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Coordinates: 51°40′N 7°49′E

Coat of arms of Hamm Location of Hamm in Germany

Country Germany
State North Rhine-Westphalia
Administrative region Arnsberg
District urban district
Population 180,849 source (2005)
Area 226.26 km²
Population density 816 /km²
Elevation 63 m
Coordinates 51°40′ N 7°49′ E
Postal code 59000-59077
Area code 02381-02389
Licence plate code HAM
Mayor Thomas Hunsteger-Petermann (CDU)
Website hamm.de

Hamm is a city in North Rhine-Westphalia (NRW), Germany. It is located on the Lippe River, northeast of the Ruhr area. As of December 2003 its population was 180,849. The city situated between the A1 motorway and A2 motorway. Hamm railway station is an important hub for rail transport and renown for its distinctive station building.

 Hamm railway station hall (Hauptbahnhof Hamm / Bahnhofshalle )
Hamm railway station hall (Hauptbahnhof Hamm / Bahnhofshalle )


[edit] History

[edit] Coat of arms

The coat of arms has been in use in its present form for about 750 years. It shows the markish chessboard ("märkischen Schachbalken")in red and silver on a golden field. Originally it was the coat of arms of the Counts of the Mark, which founded the town. The chessboard and the colours are often to be found in coat of arms of other towns founded by the counts. The colours of the city are, similarly, red and white.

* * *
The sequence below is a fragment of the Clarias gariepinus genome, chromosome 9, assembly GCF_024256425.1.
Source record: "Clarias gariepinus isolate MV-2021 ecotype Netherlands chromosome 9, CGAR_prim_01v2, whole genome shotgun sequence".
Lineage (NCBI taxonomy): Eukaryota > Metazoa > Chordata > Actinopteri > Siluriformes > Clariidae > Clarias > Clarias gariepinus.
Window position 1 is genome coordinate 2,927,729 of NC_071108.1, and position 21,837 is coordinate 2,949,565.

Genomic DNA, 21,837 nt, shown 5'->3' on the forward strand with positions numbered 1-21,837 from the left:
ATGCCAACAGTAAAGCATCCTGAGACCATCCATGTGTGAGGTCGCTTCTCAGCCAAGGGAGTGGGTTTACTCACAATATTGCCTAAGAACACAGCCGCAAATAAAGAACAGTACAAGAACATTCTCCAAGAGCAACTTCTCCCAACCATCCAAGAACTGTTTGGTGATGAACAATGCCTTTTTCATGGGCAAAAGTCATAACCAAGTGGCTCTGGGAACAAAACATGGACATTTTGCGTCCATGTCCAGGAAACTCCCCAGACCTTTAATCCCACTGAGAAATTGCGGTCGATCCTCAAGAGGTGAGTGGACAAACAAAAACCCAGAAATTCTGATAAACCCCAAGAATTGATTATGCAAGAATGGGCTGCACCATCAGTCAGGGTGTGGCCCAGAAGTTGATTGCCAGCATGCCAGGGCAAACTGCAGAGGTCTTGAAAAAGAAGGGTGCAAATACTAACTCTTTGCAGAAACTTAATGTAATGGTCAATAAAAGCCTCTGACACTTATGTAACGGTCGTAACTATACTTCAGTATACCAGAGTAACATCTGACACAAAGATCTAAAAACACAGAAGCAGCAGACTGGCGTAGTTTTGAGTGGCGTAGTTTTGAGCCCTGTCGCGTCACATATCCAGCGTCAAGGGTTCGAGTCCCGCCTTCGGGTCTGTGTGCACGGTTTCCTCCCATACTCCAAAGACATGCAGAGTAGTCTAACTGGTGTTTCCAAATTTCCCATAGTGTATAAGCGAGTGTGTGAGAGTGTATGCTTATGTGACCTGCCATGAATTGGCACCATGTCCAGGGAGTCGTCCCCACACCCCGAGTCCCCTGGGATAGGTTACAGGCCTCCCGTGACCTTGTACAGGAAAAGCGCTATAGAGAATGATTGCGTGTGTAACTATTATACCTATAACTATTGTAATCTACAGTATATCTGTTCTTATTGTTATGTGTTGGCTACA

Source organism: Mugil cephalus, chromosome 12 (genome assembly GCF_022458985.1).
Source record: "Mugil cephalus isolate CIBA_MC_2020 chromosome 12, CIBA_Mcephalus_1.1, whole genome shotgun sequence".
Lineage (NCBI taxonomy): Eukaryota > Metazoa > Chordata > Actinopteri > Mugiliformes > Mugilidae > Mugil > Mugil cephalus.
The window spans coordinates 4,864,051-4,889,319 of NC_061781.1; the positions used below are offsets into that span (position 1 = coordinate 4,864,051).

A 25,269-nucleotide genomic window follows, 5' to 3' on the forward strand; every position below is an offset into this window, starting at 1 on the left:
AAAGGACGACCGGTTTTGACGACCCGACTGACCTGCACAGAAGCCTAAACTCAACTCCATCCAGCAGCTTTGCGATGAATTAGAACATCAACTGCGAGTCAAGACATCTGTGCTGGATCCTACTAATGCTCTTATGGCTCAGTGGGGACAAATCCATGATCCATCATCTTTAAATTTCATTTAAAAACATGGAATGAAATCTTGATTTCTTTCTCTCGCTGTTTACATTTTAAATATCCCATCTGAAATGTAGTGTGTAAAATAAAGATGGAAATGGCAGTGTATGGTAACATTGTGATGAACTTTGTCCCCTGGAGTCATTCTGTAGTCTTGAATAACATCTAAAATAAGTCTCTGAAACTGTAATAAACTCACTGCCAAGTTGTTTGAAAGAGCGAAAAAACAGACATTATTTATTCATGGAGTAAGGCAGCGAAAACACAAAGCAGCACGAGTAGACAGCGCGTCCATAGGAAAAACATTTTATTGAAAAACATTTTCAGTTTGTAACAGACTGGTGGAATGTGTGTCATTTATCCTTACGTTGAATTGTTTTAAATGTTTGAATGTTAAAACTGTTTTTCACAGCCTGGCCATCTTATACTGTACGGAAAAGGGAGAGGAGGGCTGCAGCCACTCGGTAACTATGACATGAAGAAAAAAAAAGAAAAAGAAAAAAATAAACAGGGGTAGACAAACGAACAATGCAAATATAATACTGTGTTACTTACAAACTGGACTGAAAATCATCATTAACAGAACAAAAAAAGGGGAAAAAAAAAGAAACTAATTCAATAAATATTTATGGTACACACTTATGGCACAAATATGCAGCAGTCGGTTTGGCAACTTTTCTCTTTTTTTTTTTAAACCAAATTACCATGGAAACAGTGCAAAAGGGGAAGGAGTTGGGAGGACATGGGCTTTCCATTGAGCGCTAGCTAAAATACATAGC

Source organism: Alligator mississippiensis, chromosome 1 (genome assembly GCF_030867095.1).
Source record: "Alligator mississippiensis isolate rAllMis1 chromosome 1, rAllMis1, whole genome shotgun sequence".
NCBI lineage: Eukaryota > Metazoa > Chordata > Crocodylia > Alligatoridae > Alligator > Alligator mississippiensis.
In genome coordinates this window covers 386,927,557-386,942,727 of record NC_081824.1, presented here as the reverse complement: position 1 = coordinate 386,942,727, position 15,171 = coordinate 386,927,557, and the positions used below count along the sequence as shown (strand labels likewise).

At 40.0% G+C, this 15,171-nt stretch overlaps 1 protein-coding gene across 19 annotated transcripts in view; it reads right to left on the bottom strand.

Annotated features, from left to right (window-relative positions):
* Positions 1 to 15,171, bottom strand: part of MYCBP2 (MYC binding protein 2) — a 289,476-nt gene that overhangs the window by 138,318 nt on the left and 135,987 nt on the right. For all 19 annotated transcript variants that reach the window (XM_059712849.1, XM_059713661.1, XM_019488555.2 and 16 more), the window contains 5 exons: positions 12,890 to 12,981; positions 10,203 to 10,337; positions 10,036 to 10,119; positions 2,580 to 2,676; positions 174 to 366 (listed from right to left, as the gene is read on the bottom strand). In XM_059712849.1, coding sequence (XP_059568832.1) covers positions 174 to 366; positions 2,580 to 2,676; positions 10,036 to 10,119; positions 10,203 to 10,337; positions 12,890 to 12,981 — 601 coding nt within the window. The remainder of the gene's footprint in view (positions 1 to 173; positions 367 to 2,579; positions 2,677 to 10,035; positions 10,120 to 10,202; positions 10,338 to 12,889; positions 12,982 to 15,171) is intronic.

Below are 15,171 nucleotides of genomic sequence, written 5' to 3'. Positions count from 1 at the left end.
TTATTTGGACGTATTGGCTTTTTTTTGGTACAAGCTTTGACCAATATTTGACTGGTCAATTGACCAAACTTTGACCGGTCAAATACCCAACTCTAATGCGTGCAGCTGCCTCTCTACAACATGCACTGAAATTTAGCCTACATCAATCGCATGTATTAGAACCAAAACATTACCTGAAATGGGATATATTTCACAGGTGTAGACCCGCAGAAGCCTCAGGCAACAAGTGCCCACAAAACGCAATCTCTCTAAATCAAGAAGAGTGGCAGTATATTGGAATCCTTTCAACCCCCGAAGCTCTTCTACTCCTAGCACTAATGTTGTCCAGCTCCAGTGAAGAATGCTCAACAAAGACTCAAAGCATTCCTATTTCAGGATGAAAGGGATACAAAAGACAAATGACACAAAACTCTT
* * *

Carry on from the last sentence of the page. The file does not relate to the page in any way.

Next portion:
[edit] Overview

The name Ham means "corner" in the old Low German dialect that was spoken in that time. In former times it was also called thom Hamme, which changed slowly to its modern form Hamm. This name was given due to the location of Hamm in the corner of the Lippe river and the narrow Ahse affluent. Where the town was founded on Ash Wednesday in March 1226 by Count Adolf I of the Mark.